About LPD/LPR on Windows
The Line Printer Daemon protocol (LPD) and Line Printer Remote protocol (LPR) refer to a network protocol for submitting print jobs to a printer or print server, just like SMB or IPP.
Sometimes these terms are used interchangeably, but to be precise LPR refers to the protocol used by the client to send a print job, whereas LPD refers to the service running on the server.
Even though the Windows LPD Service has been deprecated with Windows Server 2012, we hear from customers that this service is occasionally still used with Unix or an ERP system like SAP to send print jobs to a Windows print server as opposed to using the more common SMB protocol.
LPD/LPR implementations are not without their quirks when working with PaperCut, so use this article as a guide to minimize unexpected behavior. Below are the main issues that we’ve encountered along with the solutions we advise.
The wrong username is associated with print jobs
One of the challenges we hear of when printing via LPD is that print jobs are logged in PaperCut with the wrong username. This may happen because an ERP system is actually submitting the print job on behalf of the user, which is why the username will appear to be “SYSTEM” or the name of the service account that the ERP system is running as.
Fortunately, with PaperCut’s Enterprise Environment Username Extraction feature it’s possible to accurately attribute these enterprise system-generated print jobs to PaperCut users.
Print jobs occasionally disappear
The other problem we hear about with LPD printing is that print jobs disappear with an error message “A print job was attempted to be unpaused” in the PaperCut logs. This may happen because the Windows Print Spooler Service is able to schedule LPR print jobs, overriding PaperCut’s ability to pause the job for analysis or Find-Me printing, at which point PaperCut attempts to cancel the rogue print job.
A simple solution is to switch from the Legacy Windows LPD Service to the PaperCut LPD Service which is fully supported and should prevent this issue from happening at all.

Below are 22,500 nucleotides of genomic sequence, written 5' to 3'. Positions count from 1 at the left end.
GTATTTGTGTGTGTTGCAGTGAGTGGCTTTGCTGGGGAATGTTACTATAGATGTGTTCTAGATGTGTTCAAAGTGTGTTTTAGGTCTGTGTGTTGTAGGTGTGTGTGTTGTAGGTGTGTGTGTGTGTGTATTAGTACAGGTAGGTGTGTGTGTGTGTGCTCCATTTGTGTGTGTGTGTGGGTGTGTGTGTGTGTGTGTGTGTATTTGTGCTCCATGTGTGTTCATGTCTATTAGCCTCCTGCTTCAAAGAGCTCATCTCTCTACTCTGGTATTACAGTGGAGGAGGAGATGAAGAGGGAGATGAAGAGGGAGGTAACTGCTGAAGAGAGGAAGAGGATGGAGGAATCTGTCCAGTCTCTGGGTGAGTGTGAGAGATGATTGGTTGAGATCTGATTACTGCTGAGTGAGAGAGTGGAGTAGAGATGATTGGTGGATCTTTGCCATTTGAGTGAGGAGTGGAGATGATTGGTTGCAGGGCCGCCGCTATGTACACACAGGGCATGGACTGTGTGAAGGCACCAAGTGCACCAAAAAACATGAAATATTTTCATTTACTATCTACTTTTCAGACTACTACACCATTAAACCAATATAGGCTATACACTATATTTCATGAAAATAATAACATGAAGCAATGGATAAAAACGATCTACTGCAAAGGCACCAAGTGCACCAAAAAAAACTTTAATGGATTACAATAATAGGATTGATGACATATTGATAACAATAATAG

However, if you must use the Windows LPD Service then here’s our advice:
- Set up separate print queues (or a Find-Me print queue) exclusively for LPR printing. This makes troubleshooting much simpler because now LPR jobs have been isolated into their own print queue. Plus, you can give the print queue a share name suitable for *UNIX systems (e.g. ASCII only with no spaces).
- Pause the LPR print queue, which will prevent the Windows Spooler from bypassing PaperCut control. To do so open Print Management on the server, right click on the LPR print queue and choose Pause Printing. Normally if you do this Windows users will see a confusing balloon notification when they try to print that the queue is paused, but since you set up a separate print queue exclusively for LPR printing this won’t be a problem.
Still have questions?
Let us know! We love chatting about what’s going on under the hood. Feel free to leave a comment below or visit our Support Portal for further assistance.
Categories: Implementation / Deployment, Windows
Keywords: as400, iseries, jdedwards, lpd, legacy, mainframe, lpr limitations, lpr problems, lpd, print services for unix, “A print job was attempted to be unpaused while being held and was deleted by the system.”